6 Things to Know about Josh Heupel, including how to pronounce his name

Orange & White Nation

KNOXVILLE, Tenn. (WATE) — Tennessee has hired UCF’s now-former head coach Josh Heupel just 9 days after firing former head coach Jeremy Pruitt.

Heupel’s official bio is now on the Tennessee staff website.

It’s pronounced HYPE-ul.

Heupel grew up in a map dot in eastern South Dakota. He is the son of a high school principal named Cindy and a head football coach at Northern State University named Ken.

Heupel was quarterback for the Central High School Golden Eagles before entering college in Utah. He transferred to the the University of Oklahoma where he graduated with a degree in business marketing in 2001.

He’s married to Dawn, who attended the same high school, and the couple have a daughter and son.

Led Oklahoma to national championship as a player, Heisman runner-up

Heupel was the runner-up to Florida State quarterback Chris Weinke for the Heisman in 2000, coming out ahead of 3rd-place Drew Brees. Others in the running for the Heisman that year included LaDainain Tomlinson, Michael Vick and Santana Moss.

A star quarterback for the Sooners, Heupel led his team to an undefeated season that culminated with a national championship over Florida State in 2001 Orange Bowl. He was named an All-American, the AP Player of the Year, Archie Grifin Award winner and more.

Heupel still ranks as one of Oklahoma’s top three quarterbacks in passing yards, completions and TDs. While there for two seasons, Heupel posted a 20-5 record. He passed for 7,465 yards and 53 TDs.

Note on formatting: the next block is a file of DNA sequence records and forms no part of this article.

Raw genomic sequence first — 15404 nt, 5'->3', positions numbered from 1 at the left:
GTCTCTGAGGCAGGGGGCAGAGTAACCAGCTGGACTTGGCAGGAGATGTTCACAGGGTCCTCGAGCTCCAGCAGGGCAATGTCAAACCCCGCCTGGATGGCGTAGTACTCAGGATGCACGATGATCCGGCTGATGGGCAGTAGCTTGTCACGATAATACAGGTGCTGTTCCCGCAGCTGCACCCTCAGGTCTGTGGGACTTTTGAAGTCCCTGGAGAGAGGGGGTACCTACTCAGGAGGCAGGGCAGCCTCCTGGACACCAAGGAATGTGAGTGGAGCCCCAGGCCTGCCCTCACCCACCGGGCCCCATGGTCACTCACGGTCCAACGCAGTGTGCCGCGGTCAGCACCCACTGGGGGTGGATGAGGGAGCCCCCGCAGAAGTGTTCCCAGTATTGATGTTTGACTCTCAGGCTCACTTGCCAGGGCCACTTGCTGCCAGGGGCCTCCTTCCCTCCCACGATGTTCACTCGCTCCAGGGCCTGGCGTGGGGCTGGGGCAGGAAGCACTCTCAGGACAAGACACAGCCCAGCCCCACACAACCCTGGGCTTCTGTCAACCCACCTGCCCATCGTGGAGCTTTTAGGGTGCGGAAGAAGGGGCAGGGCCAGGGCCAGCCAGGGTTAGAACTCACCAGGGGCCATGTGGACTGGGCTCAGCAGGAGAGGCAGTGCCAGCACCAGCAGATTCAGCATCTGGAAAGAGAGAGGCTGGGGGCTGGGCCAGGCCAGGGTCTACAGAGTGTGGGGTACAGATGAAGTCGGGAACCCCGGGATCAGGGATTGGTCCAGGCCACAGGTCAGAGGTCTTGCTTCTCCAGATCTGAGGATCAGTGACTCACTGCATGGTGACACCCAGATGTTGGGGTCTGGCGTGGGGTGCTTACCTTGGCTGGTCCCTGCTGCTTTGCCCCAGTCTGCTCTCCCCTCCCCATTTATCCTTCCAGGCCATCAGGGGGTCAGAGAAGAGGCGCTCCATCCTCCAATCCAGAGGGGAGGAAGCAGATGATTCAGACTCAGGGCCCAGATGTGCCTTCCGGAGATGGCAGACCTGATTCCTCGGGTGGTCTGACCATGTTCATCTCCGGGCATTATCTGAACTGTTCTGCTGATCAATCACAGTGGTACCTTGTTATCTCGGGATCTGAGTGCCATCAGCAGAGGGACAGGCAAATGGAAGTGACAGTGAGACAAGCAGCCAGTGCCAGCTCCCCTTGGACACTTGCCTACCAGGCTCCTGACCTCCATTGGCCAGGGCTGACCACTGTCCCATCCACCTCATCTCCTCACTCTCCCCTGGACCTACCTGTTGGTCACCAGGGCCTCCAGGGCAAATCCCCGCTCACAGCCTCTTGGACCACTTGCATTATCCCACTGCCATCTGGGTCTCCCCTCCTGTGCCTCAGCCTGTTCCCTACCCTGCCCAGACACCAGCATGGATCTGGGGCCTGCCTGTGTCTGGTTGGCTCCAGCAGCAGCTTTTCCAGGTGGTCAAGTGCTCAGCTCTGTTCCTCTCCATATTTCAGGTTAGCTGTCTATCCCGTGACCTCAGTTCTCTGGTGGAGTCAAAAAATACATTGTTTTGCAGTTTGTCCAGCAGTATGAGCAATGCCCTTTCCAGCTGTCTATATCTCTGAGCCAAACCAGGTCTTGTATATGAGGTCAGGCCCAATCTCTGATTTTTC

He’s credited with helping develop prolific quarterbacks

Among the players he’s mentored are Oklahoma Heisman Trophy winner Sam Bradford. He went on to be the first overall pick in the 2010 NFL Draft.

He helped Landry Jones finish third in NCAA history for most career passing yards. Drew Lock set the single-season SEC touchdown pass record with 44 in Heupel’s only season as offensive coordinator at Missouri in 2017.

He was drafted into the NFL but injury led him into coaching

Miami Dolphins drafted Heupel in the sixth round of the 2001 NFL draft but failed to make the team due to injury.

In 2002, he signed with the Green Bay Packers but was released a month before training camp.

Shoulder tendinitis in his throwing arm took him out of the game. That led Heupel to Bob Stoops at Oklahoma, where he was part of a back-to-back national championship coaching staff in 2003 and 2004. This marked the start of his coaching career.

Josh Heupel’s The 14 Foundation helped Oklahoma children in need

The nonprofit organization raised funds and food for Oklahoma families. The organization hosted life skills camps for kids, held a Thanksgiving food drive, and collected about 600 Christmas gifts for disadvantaged kids, as well. Heupel’s wife Cindy ran the foundation.

The foundations website is no longer active, but you can find the foundation’s inactive Facebook page here.

When he was 4, he wanted football lockers for Christmas

In an article published in 2001 in the magazine “Bigger Faster Stronger,” Josh’s mom Cindy told writer Greg Shepard that Josh’s “vision of greatness” began early. She said as a child, Josh would re-enact games for family first as a coach, then as the quarterback. When he was 4, he asked Santa for lockers to hold his collection of hundreds of footballs, she said.

You can read the 2001 article called “Dream the Biggest Dream” on the Bigger Faster Stronger website.

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